Screw the execrable Leap Year: why isn't this a movie:

Willie Daly, 66, is Ireland's last traditional matchmaker, a third-generationpractitioner from the Co Clare town of Lisdoonvarna, famed for its annual September Matchmaking Festival. Daly, who describes his vocation as "a gift," has made thousands of matches in the "book" handed down from his grandfather, but regards it as a hobby, and still runs a small farm to make a living. He is separated himself, but feels his 25 years of marriage are still a fair recommendation, and doesn't seem bitter than neither of his sons is interested in carrying on the patrilineal family business.

Daly's methods, while pragmatic, are a world away from the crassness we associate with the Millionaire varietal. His approach is definitely low-fi: as he writes in his autobiography (out next month),

Although much of what I do relies on my instinct and my gut feeling, I also make detailed notes about their age - I always make a polite guess for the women - marital status, appearance, jobs and personality. I ask them for their personal preferences for a partner. And those notes are about as scientific as it gets. The real analysis goes on in my brain, in my soul, as I think about two people I have come across separately and imagine them spending time together.


Times have, of course, changed, and most of Daly's clients today are older people who, as Daly tells the Telegraph, "know what loneliness is like"- many of them farmers who find themselves alone after their mothers die, a common situation in rural Ireland. But Daly is not mired in the past: in addition to the autobiography (serialized on the BBC), he has a website that advertises his matchmaking services, writing, "I like to consider traditional matchmaking as the antidote to the dating agency." It is sad to think of this personal service dying out - a practical approach to courtship that doesn't mess about with soul mates but understands that with the right elements love can grow. It's true, this is unfashionable: nowadays we have hard criteria, sugar-coated with a heavy layer of idealism. Looking at the bevy of books out there chronicling disintegrating modern marriages - the death of absurd expectations, the search for completion through romance, the tsuris - a matchmaker who acknowledges the existence of loneliness right off the bat seems downright heretical. But it's not all pragmatism: as Willie Daly tells the Telegraph, "It's awful simple, you know, traditional matchmaking. If you get the magic right, most other things sort themselves out. You have to introduce magic into the relationship."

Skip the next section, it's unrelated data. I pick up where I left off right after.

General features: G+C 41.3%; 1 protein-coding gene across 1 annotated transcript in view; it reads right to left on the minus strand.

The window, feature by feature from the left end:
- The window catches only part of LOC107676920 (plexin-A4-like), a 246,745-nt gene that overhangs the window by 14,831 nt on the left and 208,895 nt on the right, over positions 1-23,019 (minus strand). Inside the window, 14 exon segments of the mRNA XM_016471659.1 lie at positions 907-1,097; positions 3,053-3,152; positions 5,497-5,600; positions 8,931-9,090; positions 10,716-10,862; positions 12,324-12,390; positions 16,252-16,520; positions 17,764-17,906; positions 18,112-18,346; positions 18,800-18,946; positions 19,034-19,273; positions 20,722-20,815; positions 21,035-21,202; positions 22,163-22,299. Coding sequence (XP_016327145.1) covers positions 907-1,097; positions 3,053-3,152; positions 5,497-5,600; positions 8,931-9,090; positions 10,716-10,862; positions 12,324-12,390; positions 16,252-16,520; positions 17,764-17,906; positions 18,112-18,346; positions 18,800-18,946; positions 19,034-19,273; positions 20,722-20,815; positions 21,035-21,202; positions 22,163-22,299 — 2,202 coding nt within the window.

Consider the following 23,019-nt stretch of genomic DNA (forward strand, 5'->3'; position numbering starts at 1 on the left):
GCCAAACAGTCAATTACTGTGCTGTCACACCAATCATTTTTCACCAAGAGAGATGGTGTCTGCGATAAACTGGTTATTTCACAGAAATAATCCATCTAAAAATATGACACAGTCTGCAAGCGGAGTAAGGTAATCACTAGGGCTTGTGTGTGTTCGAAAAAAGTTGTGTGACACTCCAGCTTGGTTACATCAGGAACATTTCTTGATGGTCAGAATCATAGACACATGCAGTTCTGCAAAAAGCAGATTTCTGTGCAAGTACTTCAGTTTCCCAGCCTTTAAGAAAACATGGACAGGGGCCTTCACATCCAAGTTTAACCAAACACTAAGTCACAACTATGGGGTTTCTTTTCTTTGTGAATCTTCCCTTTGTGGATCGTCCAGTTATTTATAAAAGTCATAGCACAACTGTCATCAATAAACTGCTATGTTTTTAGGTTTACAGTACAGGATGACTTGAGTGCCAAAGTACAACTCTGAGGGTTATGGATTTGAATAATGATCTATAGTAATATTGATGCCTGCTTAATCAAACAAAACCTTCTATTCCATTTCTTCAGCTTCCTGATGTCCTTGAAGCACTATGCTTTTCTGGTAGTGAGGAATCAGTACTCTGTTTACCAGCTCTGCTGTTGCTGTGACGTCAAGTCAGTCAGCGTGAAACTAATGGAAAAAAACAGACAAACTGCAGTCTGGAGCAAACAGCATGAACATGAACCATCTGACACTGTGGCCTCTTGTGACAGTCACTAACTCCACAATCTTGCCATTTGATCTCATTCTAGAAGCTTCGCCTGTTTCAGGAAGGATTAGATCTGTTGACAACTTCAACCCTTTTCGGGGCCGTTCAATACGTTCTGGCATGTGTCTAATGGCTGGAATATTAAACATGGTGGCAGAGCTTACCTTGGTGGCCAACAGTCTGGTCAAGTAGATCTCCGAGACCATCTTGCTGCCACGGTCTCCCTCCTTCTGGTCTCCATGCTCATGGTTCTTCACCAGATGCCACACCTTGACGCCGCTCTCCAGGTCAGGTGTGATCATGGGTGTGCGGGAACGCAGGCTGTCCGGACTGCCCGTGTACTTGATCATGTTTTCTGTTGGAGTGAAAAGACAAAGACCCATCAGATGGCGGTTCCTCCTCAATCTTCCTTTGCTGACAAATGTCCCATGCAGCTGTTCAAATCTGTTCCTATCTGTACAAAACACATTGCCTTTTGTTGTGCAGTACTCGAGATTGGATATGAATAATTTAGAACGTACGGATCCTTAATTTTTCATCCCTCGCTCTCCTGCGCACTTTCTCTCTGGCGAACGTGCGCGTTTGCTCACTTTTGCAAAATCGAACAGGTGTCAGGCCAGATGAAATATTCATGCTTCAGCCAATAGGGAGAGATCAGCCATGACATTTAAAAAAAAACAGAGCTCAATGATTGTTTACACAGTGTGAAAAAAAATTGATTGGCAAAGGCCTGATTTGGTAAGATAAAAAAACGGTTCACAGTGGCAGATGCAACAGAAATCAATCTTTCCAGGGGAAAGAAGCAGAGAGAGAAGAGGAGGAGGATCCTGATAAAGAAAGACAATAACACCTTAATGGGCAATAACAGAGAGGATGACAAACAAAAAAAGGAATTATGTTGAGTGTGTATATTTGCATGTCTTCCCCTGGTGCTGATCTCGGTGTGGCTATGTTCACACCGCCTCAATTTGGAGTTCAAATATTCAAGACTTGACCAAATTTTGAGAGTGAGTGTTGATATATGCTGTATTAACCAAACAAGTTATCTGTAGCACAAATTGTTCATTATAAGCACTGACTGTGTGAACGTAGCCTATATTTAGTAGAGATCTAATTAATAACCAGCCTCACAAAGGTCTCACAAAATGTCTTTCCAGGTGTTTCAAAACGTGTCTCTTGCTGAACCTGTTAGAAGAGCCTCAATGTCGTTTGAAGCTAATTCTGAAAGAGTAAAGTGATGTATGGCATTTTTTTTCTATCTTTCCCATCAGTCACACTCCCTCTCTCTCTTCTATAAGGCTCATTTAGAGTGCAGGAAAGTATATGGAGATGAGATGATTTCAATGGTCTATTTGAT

The Last Matchmaker: 'Find The Magic' [Telegraph]
Ireland's Last Matchmaker [Time]
Book of the Week - The Last Matchmaker [BBC]
The Last Matchmaker

[Image via The Last Matchmaker]